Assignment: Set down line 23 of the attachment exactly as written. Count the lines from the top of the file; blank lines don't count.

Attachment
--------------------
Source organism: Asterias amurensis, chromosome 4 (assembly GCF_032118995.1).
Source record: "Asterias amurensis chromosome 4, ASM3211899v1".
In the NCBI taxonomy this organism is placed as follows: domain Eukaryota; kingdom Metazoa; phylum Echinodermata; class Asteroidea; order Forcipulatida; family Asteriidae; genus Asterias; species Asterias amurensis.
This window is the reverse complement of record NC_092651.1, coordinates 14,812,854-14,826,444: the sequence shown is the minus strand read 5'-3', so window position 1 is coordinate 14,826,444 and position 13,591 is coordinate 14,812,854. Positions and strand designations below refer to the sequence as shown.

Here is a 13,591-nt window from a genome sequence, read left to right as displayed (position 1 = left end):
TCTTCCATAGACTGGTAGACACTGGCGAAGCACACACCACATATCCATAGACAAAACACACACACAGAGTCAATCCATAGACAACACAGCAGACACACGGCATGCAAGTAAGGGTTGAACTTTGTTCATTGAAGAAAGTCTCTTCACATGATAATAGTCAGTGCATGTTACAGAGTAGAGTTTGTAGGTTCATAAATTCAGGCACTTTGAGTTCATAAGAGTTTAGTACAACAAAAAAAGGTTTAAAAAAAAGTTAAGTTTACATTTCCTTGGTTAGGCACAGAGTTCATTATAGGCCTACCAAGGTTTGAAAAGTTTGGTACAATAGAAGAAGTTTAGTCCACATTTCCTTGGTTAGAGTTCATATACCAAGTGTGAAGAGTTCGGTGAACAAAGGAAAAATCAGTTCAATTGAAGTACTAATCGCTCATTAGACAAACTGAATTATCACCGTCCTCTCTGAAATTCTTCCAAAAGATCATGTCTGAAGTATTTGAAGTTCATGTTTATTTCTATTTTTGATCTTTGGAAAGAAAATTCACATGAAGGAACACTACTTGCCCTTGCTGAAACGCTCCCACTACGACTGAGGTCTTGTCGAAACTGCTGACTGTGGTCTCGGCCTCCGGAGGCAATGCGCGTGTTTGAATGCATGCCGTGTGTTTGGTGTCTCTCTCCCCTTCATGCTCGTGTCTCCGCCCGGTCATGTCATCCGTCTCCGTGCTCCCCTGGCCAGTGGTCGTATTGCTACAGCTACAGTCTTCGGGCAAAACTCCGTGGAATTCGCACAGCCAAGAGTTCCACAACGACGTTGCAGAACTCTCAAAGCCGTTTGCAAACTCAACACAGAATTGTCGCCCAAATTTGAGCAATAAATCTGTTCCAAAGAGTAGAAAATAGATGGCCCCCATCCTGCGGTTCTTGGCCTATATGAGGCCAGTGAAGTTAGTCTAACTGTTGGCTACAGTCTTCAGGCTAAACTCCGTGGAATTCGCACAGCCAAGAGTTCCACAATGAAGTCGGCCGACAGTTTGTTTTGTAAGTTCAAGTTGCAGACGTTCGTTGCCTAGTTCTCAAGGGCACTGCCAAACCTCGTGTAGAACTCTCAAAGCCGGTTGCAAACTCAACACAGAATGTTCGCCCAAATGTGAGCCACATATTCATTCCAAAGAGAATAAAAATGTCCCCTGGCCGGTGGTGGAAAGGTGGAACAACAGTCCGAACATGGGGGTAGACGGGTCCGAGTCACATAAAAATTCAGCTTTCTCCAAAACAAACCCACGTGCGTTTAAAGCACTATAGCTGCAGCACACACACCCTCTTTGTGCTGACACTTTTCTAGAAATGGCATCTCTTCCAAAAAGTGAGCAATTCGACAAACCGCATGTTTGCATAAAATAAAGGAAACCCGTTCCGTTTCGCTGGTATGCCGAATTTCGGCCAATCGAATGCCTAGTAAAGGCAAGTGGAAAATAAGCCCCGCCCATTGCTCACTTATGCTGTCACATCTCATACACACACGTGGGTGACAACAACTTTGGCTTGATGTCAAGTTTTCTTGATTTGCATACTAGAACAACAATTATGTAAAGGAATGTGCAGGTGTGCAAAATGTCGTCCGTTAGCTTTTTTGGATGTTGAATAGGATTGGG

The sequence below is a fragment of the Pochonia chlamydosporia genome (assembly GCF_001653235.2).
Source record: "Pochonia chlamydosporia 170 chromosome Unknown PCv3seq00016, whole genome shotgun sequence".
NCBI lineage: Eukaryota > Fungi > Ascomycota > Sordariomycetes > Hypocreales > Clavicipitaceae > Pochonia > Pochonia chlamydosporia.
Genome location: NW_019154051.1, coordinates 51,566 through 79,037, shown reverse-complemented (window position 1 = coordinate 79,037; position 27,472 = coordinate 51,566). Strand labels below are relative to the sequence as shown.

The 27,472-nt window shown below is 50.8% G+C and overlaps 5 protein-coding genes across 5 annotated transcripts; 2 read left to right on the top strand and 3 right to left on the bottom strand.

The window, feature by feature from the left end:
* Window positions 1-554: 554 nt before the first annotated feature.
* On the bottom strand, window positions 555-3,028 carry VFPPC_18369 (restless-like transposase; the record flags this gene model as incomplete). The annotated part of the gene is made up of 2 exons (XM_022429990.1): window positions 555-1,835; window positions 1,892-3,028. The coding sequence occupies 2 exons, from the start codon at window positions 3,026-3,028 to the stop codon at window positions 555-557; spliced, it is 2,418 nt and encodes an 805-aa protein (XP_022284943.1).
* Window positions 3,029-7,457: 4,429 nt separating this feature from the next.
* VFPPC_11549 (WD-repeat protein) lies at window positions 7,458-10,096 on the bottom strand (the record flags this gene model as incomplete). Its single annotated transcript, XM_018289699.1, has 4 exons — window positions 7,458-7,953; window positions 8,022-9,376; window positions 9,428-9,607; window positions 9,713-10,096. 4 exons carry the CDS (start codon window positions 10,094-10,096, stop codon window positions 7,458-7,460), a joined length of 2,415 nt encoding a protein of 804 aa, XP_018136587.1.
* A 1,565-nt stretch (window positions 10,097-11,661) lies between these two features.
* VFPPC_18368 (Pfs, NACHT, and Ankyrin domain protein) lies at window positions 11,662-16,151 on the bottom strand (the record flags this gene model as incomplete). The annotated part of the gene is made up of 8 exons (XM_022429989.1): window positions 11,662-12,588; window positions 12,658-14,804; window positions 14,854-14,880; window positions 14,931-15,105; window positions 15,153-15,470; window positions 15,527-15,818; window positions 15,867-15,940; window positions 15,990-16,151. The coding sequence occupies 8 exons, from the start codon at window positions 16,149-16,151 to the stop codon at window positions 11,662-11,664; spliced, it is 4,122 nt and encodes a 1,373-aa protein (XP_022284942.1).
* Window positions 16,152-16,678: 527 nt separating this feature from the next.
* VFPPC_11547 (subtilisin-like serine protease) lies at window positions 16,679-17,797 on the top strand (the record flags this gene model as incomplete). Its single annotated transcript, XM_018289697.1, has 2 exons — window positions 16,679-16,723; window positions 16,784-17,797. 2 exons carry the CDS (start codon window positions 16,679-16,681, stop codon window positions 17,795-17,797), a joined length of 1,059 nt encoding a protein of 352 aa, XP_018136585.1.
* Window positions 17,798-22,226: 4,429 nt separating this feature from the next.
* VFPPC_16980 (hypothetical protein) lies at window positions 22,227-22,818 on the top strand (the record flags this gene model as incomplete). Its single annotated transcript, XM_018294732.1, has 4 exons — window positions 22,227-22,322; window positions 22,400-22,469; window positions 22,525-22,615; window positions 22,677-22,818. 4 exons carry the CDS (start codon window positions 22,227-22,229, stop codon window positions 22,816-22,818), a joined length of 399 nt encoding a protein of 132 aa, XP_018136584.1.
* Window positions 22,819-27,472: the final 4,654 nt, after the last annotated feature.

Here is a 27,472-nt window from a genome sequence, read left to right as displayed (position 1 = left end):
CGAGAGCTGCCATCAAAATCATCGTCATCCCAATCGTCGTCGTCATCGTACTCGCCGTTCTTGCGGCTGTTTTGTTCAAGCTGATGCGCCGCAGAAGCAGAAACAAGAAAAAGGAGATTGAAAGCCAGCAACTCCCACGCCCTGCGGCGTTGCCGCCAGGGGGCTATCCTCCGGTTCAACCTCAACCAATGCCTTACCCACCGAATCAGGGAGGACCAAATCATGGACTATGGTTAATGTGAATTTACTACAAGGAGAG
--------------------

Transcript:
* Window positions 22,819-27,472: the final 4,654 nt, after the last annotated feature.